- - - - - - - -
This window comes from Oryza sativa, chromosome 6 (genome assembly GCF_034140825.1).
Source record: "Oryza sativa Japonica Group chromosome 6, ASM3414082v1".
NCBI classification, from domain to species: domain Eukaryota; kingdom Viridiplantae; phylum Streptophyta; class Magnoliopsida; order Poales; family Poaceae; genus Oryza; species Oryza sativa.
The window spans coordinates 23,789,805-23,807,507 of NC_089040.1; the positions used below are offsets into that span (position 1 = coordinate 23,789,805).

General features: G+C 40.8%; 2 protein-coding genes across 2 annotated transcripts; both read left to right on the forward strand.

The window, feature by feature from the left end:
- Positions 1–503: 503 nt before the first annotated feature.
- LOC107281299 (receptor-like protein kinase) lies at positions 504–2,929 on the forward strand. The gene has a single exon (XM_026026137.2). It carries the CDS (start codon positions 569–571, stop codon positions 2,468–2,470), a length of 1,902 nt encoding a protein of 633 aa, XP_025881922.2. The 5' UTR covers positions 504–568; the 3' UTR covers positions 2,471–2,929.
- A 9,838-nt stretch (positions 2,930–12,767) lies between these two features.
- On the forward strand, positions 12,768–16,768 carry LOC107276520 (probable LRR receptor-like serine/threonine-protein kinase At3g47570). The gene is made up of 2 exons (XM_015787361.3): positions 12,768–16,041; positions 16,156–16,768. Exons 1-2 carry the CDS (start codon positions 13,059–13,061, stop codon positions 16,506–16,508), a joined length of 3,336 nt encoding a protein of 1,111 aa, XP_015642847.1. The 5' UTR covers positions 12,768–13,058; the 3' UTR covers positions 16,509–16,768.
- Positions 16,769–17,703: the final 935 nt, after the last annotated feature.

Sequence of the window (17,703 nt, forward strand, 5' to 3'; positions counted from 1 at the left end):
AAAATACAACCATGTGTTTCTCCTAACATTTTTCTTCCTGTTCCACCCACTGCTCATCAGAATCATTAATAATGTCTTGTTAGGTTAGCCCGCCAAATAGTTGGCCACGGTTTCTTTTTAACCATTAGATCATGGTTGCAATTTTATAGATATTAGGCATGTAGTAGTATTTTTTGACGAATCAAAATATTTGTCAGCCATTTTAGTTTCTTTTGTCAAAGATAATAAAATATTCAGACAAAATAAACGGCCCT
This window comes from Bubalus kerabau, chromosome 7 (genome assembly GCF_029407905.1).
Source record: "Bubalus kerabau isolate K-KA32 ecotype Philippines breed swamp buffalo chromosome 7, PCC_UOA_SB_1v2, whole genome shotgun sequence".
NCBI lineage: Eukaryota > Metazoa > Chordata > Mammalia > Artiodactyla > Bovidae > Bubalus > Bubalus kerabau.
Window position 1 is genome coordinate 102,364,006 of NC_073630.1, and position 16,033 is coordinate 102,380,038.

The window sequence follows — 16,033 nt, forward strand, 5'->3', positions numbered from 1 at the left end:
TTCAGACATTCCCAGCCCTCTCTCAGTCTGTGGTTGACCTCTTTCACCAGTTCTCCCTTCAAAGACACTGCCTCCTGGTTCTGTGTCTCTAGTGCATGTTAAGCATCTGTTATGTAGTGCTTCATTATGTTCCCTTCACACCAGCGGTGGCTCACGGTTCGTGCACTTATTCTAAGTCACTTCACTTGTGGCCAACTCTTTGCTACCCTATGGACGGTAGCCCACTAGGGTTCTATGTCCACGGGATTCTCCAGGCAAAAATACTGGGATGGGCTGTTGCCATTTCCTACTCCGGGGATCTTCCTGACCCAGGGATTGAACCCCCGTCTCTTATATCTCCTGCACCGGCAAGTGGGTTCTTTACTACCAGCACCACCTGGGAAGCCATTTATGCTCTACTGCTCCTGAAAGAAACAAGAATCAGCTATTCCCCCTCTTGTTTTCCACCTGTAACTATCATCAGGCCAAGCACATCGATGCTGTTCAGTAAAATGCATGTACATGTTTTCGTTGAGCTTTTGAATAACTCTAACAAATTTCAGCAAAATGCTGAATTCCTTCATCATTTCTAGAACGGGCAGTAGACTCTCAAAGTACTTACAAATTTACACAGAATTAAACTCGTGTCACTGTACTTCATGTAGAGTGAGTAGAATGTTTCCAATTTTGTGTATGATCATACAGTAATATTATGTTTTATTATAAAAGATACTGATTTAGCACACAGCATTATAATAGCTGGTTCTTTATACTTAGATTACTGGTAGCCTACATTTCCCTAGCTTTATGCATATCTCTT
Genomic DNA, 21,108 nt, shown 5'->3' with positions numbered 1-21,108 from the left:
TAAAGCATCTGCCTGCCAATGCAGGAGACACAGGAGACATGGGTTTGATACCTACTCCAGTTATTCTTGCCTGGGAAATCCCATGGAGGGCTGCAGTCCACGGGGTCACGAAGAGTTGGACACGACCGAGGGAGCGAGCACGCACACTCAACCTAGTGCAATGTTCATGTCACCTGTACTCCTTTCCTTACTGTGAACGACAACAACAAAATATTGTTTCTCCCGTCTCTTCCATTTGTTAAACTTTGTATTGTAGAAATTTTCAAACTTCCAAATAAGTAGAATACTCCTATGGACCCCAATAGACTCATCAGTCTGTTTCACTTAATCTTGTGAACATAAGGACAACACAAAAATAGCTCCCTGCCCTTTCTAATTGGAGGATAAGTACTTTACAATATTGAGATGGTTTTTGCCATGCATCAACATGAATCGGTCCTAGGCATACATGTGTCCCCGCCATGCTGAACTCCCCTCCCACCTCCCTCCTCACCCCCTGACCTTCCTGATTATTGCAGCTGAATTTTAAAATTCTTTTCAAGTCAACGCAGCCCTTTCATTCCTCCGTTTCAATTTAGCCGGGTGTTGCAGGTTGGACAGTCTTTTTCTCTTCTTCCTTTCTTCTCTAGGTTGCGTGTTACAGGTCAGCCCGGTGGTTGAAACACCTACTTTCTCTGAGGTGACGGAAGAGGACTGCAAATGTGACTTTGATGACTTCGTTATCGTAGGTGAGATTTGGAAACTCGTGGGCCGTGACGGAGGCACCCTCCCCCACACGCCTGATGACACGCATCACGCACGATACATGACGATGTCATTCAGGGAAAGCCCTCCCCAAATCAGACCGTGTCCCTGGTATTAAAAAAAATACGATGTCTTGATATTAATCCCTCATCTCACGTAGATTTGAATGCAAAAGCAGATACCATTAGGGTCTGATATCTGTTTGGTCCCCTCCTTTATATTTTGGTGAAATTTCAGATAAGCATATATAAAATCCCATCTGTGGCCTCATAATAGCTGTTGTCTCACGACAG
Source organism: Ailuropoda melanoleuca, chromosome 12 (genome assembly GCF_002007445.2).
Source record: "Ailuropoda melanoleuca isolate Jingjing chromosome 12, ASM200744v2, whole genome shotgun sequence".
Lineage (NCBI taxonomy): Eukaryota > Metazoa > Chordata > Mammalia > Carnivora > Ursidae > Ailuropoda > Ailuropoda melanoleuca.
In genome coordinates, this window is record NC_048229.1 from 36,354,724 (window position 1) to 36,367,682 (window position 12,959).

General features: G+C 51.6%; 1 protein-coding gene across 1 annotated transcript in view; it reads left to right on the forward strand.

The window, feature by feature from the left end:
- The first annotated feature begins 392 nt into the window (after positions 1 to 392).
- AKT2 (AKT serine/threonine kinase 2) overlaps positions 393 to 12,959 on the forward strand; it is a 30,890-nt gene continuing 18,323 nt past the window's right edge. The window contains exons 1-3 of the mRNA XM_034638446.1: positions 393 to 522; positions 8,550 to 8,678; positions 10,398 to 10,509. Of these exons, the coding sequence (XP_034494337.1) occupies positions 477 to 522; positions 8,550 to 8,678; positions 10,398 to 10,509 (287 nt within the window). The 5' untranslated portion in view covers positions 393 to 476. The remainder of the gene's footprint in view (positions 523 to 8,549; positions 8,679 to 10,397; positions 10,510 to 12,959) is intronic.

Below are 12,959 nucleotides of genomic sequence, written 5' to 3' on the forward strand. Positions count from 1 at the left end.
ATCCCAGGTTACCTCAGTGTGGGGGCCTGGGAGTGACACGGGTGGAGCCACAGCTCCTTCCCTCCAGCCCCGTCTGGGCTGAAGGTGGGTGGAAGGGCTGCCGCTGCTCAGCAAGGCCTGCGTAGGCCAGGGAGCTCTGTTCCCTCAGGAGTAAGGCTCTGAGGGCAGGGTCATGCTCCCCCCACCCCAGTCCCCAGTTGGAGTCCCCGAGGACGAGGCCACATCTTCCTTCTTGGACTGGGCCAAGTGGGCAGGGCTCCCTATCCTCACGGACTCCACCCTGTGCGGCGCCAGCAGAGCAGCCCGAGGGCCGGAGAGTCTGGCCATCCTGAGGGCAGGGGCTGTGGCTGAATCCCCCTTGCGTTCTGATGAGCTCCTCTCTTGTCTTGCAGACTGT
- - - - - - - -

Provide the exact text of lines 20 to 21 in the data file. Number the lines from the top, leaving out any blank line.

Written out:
Genomic DNA, 21,108 nt, shown 5'->3' with positions numbered 1-21,108 from the left:
TAAAGCATCTGCCTGCCAATGCAGGAGACACAGGAGACATGGGTTTGATACCTACTCCAGTTATTCTTGCCTGGGAAATCCCATGGAGGGCTGCAGTCCACGGGGTCACGAAGAGTTGGACACGACCGAGGGAGCGAGCACGCACACTCAACCTAGTGCAATGTTCATGTCACCTGTACTCCTTTCCTTACTGTGAACGACAACAACAAAATATTGTTTCTCCCGTCTCTTCCATTTGTTAAACTTTGTATTGTAGAAATTTTCAAACTTCCAAATAAGTAGAATACTCCTATGGACCCCAATAGACTCATCAGTCTGTTTCACTTAATCTTGTGAACATAAGGACAACACAAAAATAGCTCCCTGCCCTTTCTAATTGGAGGATAAGTACTTTACAATATTGAGATGGTTTTTGCCATGCATCAACATGAATCGGTCCTAGGCATACATGTGTCCCCGCCATGCTGAACTCCCCTCCCACCTCCCTCCTCACCCCCTGACCTTCCTGATTATTGCAGCTGAATTTTAAAATTCTTTTCAAGTCAACGCAGCCCTTTCATTCCTCCGTTTCAATTTAGCCGGGTGTTGCAGGTTGGACAGTCTTTTTCTCTTCTTCCTTTCTTCTCTAGGTTGCGTGTTACAGGTCAGCCCGGTGGTTGAAACACCTACTTTCTCTGAGGTGACGGAAGAGGACTGCAAATGTGACTTTGATGACTTCGTTATCGTAGGTGAGATTTGGAAACTCGTGGGCCGTGACGGAGGCACCCTCCCCCACACGCCTGATGACACGCATCACGCACGATACATGACGATGTCATTCAGGGAAAGCCCTCCCCAAATCAGACCGTGTCCCTGGTATTAAAAAAAATACGATGTCTTGATATTAATCCCTCATCTCACGTAGATTTGAATGCAAAAGCAGATACCATTAGGGTCTGATATCTGTTTGGTCCCCTCCTTTATATTTTGGTGAAATTTCAGATAAGCATATATAAAATCCCATCTGTGGCCTCATAATAGCTGTTGTCTCACGACAG